Who are the best and boldest new talents in the UK today? On the eve of the next general election, we champion the young creatives setting their own cultural agenda for our State of the Nation spring/summer issue. Leading the pack is Game of Thrones star Maisie Williams, who is shot by Ben Toms and Dazed fashion director Robbie Spencer for our explosive, ten-page cover story. As she turns 18 just in time to vote, the young anarchist talks sexual taboos, feminism, and which box she’ll be checking come May 7. “I get a lot of adults who are like, ‘You don’t know shit,’ and it’s like, ‘You don’t know shit. You have no idea what it’s like to be 17 years old.’” Cameron better watch his back.
We also scoured the UK to gauge the opinion of the country from the people who will define its future – the first-time voters. For our epic #dazedgeneration project, we put out a call on Instagram for Brits between the ages of 18 and 22 to take a selfie and let us know what they loved and hated about the UK, and what they would change. We brought the most inspiring and outspoken voices together for a shoot with Johnny Dufort. From immigration issues and education fees to sex and gender rights, the #dazedgeneration breaks down what really needs to happen in the UK today.
Also in the issue, breakout designer Grace Wales Bonner subverts notions of masculinity and race to spark her own opulent revolution, and for our back section art residency, fashion heretics Meadham Kirchhoff remind us why they’re the country’s most subversive designers in a 13-page splash of colour. Scotland’s sonic mastermind Hudson Mohawke blasts out from behind the scenes with Kanye to reach new stratospheres with sophomore album Lantern; Jamie xx lifts the lid on his lifelong love affair with UK club culture; the enigmatic Sameena Jabeen Ahmed relives her starring role in breakout Brit flick Catch Me Daddy; Glasgow golden boy Iain De Caestecker talks starring in Ryan Gosling’s surreal film debut Lost River; and bionic pop star Viktoria Modesta heads up her own alternative revolution.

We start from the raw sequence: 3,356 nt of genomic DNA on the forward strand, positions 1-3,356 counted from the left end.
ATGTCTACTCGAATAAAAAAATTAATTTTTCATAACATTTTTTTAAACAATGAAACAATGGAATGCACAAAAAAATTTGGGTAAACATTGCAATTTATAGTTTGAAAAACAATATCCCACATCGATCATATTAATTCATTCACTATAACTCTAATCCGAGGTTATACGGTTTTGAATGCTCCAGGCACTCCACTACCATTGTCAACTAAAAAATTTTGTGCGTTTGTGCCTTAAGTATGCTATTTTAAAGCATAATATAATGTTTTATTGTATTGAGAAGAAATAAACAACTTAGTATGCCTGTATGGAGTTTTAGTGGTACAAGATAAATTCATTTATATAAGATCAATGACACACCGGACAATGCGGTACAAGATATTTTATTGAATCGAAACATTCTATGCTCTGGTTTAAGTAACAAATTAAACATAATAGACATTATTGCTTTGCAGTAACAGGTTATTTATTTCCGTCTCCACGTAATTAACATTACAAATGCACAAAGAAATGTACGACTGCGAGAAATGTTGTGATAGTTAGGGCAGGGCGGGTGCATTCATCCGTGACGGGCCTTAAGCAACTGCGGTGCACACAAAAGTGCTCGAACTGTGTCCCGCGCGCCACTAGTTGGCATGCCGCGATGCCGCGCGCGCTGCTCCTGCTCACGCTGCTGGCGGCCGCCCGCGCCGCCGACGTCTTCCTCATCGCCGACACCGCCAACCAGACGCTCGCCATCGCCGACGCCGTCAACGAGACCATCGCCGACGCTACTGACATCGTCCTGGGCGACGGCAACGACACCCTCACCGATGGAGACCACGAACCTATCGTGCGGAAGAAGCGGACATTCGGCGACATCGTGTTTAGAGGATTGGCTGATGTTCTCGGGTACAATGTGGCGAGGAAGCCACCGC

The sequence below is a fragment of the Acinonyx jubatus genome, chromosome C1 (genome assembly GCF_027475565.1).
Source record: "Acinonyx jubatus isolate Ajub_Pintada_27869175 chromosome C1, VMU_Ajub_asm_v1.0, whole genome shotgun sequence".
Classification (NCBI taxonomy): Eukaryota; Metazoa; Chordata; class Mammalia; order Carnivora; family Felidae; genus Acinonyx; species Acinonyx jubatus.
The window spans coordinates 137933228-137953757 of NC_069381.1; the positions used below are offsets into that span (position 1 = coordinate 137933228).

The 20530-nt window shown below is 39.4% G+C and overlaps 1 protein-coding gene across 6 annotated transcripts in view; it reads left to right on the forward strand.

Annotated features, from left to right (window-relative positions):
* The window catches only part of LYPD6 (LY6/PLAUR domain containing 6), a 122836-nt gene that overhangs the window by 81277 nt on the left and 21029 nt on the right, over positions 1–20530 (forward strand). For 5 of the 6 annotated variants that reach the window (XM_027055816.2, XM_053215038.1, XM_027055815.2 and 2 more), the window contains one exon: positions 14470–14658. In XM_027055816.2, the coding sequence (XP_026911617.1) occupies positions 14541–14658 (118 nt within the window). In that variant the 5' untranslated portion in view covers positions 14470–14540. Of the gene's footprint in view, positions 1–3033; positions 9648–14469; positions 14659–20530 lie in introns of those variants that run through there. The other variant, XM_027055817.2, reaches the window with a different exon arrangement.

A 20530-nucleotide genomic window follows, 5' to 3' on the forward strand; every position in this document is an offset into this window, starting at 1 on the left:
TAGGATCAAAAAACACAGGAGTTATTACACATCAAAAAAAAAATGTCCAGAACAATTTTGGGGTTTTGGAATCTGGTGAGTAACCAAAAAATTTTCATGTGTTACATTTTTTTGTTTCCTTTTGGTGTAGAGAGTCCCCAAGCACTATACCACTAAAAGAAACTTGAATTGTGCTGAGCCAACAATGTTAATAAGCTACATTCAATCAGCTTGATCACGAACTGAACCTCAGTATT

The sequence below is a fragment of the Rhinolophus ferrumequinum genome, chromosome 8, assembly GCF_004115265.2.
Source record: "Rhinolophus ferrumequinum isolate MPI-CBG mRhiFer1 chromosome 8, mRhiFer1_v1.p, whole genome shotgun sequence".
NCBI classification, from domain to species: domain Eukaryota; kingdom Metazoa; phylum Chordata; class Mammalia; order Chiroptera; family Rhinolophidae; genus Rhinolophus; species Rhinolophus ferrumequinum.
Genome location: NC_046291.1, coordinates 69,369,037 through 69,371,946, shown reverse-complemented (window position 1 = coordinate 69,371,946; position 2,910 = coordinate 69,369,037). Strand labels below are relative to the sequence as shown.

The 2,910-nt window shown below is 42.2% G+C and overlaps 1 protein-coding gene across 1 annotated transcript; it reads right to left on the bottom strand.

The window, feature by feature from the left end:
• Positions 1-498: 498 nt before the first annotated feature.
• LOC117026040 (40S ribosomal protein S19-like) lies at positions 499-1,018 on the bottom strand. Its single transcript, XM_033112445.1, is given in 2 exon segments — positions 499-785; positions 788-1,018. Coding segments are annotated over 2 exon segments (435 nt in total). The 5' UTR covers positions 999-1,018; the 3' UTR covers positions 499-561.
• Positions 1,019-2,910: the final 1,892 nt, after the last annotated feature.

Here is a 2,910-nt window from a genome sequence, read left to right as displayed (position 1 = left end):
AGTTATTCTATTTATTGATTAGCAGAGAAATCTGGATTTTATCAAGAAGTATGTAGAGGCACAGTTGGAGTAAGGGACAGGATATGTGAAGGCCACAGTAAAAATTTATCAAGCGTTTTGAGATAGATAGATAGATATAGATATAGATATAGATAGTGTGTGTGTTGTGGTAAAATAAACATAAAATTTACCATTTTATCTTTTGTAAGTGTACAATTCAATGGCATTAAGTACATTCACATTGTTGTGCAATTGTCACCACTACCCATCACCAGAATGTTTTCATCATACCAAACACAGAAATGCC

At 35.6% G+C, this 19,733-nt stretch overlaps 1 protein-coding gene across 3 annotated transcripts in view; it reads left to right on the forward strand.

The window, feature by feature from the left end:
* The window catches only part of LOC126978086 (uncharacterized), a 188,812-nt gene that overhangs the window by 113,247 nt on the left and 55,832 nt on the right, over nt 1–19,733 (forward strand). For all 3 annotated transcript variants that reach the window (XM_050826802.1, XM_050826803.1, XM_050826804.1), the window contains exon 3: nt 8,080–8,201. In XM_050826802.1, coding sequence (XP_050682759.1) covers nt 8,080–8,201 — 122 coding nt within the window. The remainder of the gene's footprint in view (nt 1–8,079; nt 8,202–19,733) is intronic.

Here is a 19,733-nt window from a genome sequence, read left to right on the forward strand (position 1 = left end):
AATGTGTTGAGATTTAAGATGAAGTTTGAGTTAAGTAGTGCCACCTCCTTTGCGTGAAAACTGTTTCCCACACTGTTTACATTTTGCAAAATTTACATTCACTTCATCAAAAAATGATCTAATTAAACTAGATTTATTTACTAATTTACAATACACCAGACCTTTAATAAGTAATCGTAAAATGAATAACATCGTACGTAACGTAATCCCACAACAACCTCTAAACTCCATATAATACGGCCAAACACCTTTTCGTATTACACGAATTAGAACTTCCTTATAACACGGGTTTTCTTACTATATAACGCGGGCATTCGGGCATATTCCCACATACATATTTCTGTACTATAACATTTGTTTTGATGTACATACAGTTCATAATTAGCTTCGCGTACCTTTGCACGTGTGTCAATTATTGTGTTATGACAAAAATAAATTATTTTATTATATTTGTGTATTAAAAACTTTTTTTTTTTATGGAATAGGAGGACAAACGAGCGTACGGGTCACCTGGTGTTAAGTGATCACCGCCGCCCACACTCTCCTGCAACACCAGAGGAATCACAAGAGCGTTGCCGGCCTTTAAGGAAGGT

Elsewhere,Raf Simons reflects on his rise from fashion outsider to creative director at Dior, and why the kinked-up androgyny of David Bowie has played such a big part in his work. Balmain’s Olivier Rousteing recruits his own army of British icons, including Jourdan Dunn and Lily Donaldson. And we crawl inside some of the country’s most creative minds with 50 pages of the best UK-themed fashion: legendary photographer Tim Walker teams up with Junya WatanabeandIsamaya Ffrenchfor our eye-popping beauty story; Harley Weirand Jacob Kjeldgaard meet their match with Jean and Olympia Campbell; and Paul Wetherell and Mattias Karlsson riff on the rough-hewn beauty of the great British council estate.